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When the snoring has to stop.....



Dentists may have the answer to the nightmare of noisy sleepers, says Christine Doyle

HELP is at hand for those who snore with the force of a revving motorcycle -
and for their distracted bedfellows and flatmates who try to blot out the din
with earplugs

Dentists are being trained to fit mouth guards, which are said to eliminate or
significantly reduce the explosive noises in up to 80 per cent of snorers.
Recently, the British Dental Association held its first anti-snoring workshop
to teach dentists more about the causes and treatment of snoring and how to
select the right guard for each patient.

Dr Jacinta Yeo, the London dentist who ran the workshop, says: "For several years,
a few dentists have been trying out the mouth guards with their patients, but most
dentists do not know how to fit them or get the best out of the laboratory
technicians who custom-make the devices.

"We felt it was time to make a simple solution to snoring more widely known.
Mouth guards are comfortable to wear and can help many heavy snorers.
They are very popular in America."

Karen Roth, 28, a dental nurse, heard about the mouth guard two years ago.
"I thought I might as well try it, and have worn one called Silensor every night
since. It has certainly done the trick. I am not a thunderous snorer -
I don't think I could be, as I am quite tiny - but my boyfriend used to make
pointed remarks in the morning and he worried about not getting a good night's sleep.

"I don't know why I snore, but it runs in my family. My mother and grandmother are
both lifelong snorers."

Snoring is caused by air travelling rapidly through an obstructed airway, setting
up vibrations in the soft palate, tonsils and uvula - the dangly bit at the back of
the throat. The mouth guard, which Roth puts into her mouth before falling asleep,
is designed to pull and hold the lower jaw forward. This creates space in the throat
and prevents the back of the tongue and soft throat tissue collapsing and blocking
the airway.

At between 500 and 800, the anti-snoring guards are no giveaway, but their
introduction could transform lives, says Dr Yeo. Around 30 per cent of women and
40 per cent of men snore. One professional woman, whose high-decibel roars were
beginning to threaten her marriage, realised just how loud they were only when
she heard fellow delegates at an overnight work conference complain they had been
kept awake all night by snoring. She was mortified.

John Bennett, 36, a senior marketing director, says he was once woken by a stewardess
on a night flight because he was keeping everyone else awake. The woman with whom
he lives has found it difficult to be tolerant.

"John sent off for every gadget you can think of," says Angela Harvey. "He's tried
nose-clips and pillows and I even sewed a tennis ball into his pyjamas to stop him
rolling on to his back. Ear plugs did not blot out the noise and often I felt forced
to sleep downstairs."

After being fitted with a mouth guard called the Thornton Adjustible Positioner,
or Tap, Bennett was astonished by the difference. "From the first night, I no longer
felt sleepy during the day." The change was so instant, says Harvey, and the silence
so eerie, that she used to check that he was still breathing.

Bennett also has sleep apnoea, a condition in which the airway is so obstructed that
the sufferer intermittently stops breathing. This can happen regularly during the night
for around 10 seconds at a time and, in very severe cases, last up to 40 seconds,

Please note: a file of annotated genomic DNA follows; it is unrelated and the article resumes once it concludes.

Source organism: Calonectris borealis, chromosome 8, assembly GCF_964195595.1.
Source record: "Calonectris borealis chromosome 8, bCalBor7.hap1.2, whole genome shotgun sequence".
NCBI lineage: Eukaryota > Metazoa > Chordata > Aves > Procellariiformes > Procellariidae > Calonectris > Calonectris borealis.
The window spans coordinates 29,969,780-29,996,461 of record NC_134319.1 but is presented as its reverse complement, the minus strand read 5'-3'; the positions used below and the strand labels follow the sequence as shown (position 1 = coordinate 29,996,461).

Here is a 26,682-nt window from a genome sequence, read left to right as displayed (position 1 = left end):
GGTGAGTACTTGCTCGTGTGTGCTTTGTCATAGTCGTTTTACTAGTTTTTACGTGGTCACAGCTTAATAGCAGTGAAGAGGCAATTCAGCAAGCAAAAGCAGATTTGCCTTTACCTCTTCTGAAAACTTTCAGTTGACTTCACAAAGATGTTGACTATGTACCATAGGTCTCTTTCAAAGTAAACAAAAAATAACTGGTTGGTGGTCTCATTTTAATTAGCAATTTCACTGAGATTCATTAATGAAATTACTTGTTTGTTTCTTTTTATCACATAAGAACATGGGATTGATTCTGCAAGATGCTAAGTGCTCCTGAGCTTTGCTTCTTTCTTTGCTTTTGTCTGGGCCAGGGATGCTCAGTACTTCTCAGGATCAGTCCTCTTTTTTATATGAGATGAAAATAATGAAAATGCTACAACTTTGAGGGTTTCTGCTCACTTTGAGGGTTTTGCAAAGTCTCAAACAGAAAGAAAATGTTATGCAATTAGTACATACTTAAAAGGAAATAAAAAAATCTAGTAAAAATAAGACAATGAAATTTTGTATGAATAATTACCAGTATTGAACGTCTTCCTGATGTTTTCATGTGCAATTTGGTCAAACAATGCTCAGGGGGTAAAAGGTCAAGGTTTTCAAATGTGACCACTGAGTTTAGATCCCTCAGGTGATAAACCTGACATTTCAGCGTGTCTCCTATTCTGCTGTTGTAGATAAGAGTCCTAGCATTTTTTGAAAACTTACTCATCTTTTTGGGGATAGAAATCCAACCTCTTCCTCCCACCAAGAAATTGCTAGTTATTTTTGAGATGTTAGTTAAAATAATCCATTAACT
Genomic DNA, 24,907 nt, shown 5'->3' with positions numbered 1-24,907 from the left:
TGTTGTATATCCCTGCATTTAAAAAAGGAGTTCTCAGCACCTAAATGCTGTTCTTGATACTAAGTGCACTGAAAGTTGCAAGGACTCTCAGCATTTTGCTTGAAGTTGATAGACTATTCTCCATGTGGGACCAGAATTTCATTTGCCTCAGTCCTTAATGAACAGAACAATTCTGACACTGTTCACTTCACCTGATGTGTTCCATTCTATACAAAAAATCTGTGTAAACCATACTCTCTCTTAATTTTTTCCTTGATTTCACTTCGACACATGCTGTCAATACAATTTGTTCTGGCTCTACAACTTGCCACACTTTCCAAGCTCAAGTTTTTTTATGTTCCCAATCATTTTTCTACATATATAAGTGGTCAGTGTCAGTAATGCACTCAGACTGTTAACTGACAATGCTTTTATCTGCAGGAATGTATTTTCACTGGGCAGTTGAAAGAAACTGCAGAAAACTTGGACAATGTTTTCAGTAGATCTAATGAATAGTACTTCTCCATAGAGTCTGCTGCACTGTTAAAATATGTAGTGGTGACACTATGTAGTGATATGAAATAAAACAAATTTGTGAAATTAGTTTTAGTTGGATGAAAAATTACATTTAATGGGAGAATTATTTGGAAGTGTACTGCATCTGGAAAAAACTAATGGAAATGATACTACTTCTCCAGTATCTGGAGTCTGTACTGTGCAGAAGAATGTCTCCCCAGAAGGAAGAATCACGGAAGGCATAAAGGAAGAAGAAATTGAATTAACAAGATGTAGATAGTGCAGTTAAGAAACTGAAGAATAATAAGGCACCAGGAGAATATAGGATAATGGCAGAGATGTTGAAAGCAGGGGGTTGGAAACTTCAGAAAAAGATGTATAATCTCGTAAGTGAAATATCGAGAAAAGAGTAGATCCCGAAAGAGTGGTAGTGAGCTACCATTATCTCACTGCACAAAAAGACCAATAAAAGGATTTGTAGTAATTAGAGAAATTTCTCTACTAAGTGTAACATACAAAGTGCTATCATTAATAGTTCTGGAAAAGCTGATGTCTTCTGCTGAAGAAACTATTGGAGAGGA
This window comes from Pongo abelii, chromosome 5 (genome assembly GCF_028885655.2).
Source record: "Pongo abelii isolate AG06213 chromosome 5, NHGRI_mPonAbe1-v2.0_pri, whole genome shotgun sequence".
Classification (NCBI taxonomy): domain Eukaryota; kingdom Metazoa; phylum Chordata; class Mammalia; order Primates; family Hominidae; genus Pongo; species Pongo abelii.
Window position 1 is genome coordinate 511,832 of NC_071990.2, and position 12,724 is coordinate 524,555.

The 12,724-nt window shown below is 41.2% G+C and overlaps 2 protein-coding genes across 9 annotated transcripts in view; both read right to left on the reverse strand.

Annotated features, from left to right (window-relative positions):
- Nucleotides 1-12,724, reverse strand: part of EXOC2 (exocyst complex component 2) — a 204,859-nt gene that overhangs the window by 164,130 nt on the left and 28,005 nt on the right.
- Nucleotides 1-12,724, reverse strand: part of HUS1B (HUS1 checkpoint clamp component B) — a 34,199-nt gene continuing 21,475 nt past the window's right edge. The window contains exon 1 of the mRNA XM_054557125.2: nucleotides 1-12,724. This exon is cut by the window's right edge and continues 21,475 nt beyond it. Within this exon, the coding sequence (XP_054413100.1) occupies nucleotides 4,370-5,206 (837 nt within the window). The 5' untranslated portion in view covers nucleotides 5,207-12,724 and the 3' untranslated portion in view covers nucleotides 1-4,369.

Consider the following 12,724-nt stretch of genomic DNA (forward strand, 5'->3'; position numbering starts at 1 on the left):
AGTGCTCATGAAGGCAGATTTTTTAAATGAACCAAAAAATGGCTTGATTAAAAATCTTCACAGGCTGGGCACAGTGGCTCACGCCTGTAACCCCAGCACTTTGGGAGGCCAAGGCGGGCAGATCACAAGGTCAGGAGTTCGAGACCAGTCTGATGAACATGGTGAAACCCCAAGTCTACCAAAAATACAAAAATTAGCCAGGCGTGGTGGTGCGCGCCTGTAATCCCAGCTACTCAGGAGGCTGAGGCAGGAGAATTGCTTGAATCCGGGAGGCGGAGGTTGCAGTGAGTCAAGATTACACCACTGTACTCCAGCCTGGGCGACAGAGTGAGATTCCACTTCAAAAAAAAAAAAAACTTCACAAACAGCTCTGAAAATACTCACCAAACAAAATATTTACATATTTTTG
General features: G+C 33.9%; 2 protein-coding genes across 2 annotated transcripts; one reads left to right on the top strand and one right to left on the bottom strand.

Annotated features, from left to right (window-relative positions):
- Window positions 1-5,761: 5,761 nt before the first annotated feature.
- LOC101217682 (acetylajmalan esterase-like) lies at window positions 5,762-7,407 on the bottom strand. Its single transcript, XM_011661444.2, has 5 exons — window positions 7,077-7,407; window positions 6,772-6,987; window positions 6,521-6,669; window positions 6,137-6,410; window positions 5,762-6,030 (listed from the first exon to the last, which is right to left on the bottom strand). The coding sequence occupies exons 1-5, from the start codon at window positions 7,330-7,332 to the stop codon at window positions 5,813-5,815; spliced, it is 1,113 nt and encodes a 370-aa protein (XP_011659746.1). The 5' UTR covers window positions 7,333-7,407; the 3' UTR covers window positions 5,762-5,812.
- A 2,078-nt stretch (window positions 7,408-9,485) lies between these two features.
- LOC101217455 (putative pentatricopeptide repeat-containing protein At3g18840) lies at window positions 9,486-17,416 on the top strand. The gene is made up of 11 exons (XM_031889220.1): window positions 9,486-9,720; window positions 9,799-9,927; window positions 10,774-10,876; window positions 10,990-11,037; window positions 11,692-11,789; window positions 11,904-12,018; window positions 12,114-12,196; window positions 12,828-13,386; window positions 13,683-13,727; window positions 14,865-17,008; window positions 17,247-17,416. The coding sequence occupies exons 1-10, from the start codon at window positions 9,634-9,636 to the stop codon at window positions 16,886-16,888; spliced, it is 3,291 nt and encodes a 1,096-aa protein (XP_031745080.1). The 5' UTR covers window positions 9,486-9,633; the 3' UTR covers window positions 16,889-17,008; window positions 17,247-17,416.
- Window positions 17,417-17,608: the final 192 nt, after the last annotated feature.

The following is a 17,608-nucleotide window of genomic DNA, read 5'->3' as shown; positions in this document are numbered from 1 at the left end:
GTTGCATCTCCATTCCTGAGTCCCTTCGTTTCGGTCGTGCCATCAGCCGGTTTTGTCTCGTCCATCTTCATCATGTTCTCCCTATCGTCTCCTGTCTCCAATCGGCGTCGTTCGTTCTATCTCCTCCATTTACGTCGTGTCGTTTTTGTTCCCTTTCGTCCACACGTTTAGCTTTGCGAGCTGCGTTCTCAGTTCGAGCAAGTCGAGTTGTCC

many times an hour. Sufferers jerk awake with unnerving grunts and gasps when oxygen
in the brain dips to a low level.

Frank Govan, chairman of the British Sleep Apnoea Trust and a sufferer himself, says
the condition affects about four in every 1,000 people and can be life-threatening.
In extreme cases, the dips in oxygen lead to irregular heart beat, high blood pressure
and as much as 20 times the average risk of a heart attack.

The BDA points out that most people with sleep apnoea snore, but not all snorers have
sleep apnoea. "It is important for dentists to make the distinction and to work in
conjuction with a sleep clinic where specialists can identify the anatomical cause
and degree of blockage."

People with severe sleep apnoea sometimes wear a mask which pushes oxygen into the
lungs under slightly raised pressure. This works, but there are people who find the
masks cumbersome and claustrophobic and who are converting to mouth guards.
A study being carried out at the Churchill Hospital, Oxford, suggests the mouth guard
will be helpful for heavy snorers and people with light to moderate apnoea, but less
so for those with severe sleep apnoea.

Mouth guards have three basic designs. One lifts the soft palate up, but some people
find this makes them gag. Another holds the tongue forward, which is useful if you
have no natural teeth. Most common are those, like the Silensor, that pull the lower
jaw forward, and these have a high success rate.

Maria Sergides, a dentist in Carshalton Beeches, says her patients get used to these
quickly. She began to recommend them after trying one out on her father. "He kept us
all awake, but now the household is peaceful."

Roth says: "Your mouth feels a little strange, a bit stretched for a minute or so in
the morning, but this soon wears off."

They are definitely not romantic: "It's best not to make a big deal out of it. Not
everyone likes wearing one, but I think they work well."

Some snorers may also be able to help themselves by trying to cut out some
pre-disposing factors - being overweight, eating large meals late at night,
drinking too much beer and using sleeping pills. But for some people,
none of these are influences. "Look at me," Roth says. "Who would expect a size
eight to snore?"

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